Robert Rattray, head of the firm's sporting department, was pleased to report at our 2010 Spring Briefing that the sporting market is generally buoyant and looks to be following a similar pattern to last year.
Here is a summary of his findings given at the event.
"We are now well into our main letting period for 2010, and I'm pleased to say that with a few Caveats, the Sporting market is generally buoyant, and looks to be following a similar pattern to last year.
- Salmon fishing remains consistently popular, with strong demand for 2010.
- Rivers were well let last year, and despite the unstartling performance of many rivers in 2009, over the previous two seasons Scotland has firmly regained its status as a World Class Salmon Fishing destination.
- Demand from those taking Sporting Lodges has also been strong, underpinned by a core of regular tenants. Interestingly, we have also had good demand from less regular takers this year, who have decided that a Scottish Lodge is more affordable than a Continental Holiday, and certainly a lot less stressful in getting there.
- Stalking has become increasingly popular, with short breaks and single days outstripping the more traditional full week and lodge type package. This seems particularly true of overseas visitors who are happy to pay top prices for their stalking but prefer the economy of guest house or B & B type accommodation. One would have thought the strength of the Euro would have produced a flood of continental Sportsmen to Scotland, and although there has been an increase in overseas bookings, the mainstay is still from the UK. The market price for stags this year is in the region of 300 to 330 plus Vat.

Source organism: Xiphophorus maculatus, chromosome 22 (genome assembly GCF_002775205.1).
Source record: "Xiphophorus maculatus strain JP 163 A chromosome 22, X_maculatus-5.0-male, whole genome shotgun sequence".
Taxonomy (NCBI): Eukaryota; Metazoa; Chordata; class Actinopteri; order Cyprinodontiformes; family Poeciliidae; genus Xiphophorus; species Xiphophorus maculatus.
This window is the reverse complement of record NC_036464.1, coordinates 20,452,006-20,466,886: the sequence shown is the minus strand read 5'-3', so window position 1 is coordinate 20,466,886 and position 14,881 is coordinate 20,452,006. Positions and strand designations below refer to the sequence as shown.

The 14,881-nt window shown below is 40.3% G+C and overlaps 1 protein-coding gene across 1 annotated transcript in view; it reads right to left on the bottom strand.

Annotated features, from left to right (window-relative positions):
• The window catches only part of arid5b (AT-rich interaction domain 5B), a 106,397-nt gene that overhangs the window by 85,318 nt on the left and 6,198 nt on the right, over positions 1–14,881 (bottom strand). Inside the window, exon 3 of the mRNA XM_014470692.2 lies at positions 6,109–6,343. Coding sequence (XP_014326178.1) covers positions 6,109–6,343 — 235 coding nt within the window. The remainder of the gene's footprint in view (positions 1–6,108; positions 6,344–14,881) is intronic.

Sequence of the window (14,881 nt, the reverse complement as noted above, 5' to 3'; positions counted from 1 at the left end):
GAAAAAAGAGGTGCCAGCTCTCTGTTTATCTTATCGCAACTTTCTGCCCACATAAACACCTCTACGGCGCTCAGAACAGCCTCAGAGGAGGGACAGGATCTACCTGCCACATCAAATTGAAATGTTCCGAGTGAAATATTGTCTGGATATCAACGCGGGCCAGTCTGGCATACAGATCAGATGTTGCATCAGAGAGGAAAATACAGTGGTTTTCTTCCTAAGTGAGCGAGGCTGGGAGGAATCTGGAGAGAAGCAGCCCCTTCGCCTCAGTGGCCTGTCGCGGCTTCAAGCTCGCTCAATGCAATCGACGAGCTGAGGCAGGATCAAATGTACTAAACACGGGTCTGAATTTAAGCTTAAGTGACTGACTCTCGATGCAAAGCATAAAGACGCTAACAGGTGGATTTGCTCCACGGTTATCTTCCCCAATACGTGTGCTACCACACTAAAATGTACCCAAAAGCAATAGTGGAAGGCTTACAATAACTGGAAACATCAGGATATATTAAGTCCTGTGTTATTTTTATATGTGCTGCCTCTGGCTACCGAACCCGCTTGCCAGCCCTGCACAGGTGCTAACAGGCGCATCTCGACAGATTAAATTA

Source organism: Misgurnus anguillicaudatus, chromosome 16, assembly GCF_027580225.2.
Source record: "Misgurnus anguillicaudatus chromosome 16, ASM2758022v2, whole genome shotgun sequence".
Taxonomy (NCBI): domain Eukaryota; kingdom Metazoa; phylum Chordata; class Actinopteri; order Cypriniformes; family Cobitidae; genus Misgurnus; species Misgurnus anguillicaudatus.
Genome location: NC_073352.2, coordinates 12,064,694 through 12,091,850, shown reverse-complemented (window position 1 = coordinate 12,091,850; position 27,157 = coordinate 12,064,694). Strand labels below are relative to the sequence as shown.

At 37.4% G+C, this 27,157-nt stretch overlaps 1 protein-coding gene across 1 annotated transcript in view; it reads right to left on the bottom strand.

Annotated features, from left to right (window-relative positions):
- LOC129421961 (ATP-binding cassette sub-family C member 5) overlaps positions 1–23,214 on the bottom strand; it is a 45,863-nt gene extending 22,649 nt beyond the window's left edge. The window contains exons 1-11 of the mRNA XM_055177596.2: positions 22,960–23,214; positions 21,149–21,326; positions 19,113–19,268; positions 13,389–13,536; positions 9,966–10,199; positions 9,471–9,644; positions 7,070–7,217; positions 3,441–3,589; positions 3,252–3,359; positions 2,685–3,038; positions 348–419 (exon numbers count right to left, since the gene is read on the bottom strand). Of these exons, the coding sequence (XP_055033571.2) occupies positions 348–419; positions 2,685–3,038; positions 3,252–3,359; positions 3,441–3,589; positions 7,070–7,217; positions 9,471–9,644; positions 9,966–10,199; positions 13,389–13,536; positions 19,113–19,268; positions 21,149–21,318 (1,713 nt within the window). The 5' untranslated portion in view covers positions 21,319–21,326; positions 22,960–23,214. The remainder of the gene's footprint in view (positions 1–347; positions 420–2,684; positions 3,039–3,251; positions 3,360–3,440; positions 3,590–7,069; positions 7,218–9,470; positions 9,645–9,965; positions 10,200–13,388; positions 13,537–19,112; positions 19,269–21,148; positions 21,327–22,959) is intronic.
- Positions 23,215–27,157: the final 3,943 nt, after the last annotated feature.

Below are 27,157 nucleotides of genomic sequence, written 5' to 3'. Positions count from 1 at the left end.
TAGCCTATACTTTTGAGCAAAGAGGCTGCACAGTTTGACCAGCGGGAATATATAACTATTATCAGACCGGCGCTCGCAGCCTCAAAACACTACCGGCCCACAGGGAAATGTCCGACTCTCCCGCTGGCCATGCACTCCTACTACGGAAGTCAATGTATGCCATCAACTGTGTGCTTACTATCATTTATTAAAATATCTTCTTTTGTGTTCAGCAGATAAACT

- Scottish grouse shooting continues to be in high demand. Walked up grouse shooting is particularly sought after, and expect to pay up to 100 + Vat per brace.
- The market for driven grouse has remained generally buoyant despite the high cost. At 130 - 150 + Vat per brace, driven grouse are not for the faint hearted but those that enjoy it, and can afford it, will tell you that each grouse shot is certainly worth four or five pheasants.
- The 2009 season was patchy but in places excellent, with the Angus Glens and the Lammermuirs producing some of their best ever bags. The effect of this year's winter weather has yet to be ascertained, and the next month or so will give us a much clearer picture.
- The area that has been most affected is Pheasant and Partridge shooting. Understandably the corporate market in Scotland has contracted, but it has never dominated the market as it has in the South of England, and the bulk of our interest is from private Shooting Parties looking for 100 200 bird days. In many cases, Prices for 2010/2011 have not yet been finalized, but are likely to follow a similar pattern to last year.
- In summary, Prices generally are very much in line with last year, and if there is any change, there may be a degree more price sensitivity in the market, with sporting tenants much more conscious of getting value for their money, and keeping their options open until they find it.
- Overall, the sporting market remains strong, with the mainstay of demand from within the UK.
To keep up-to-date, our dedicated sporting website provides a regular round up throughout the season.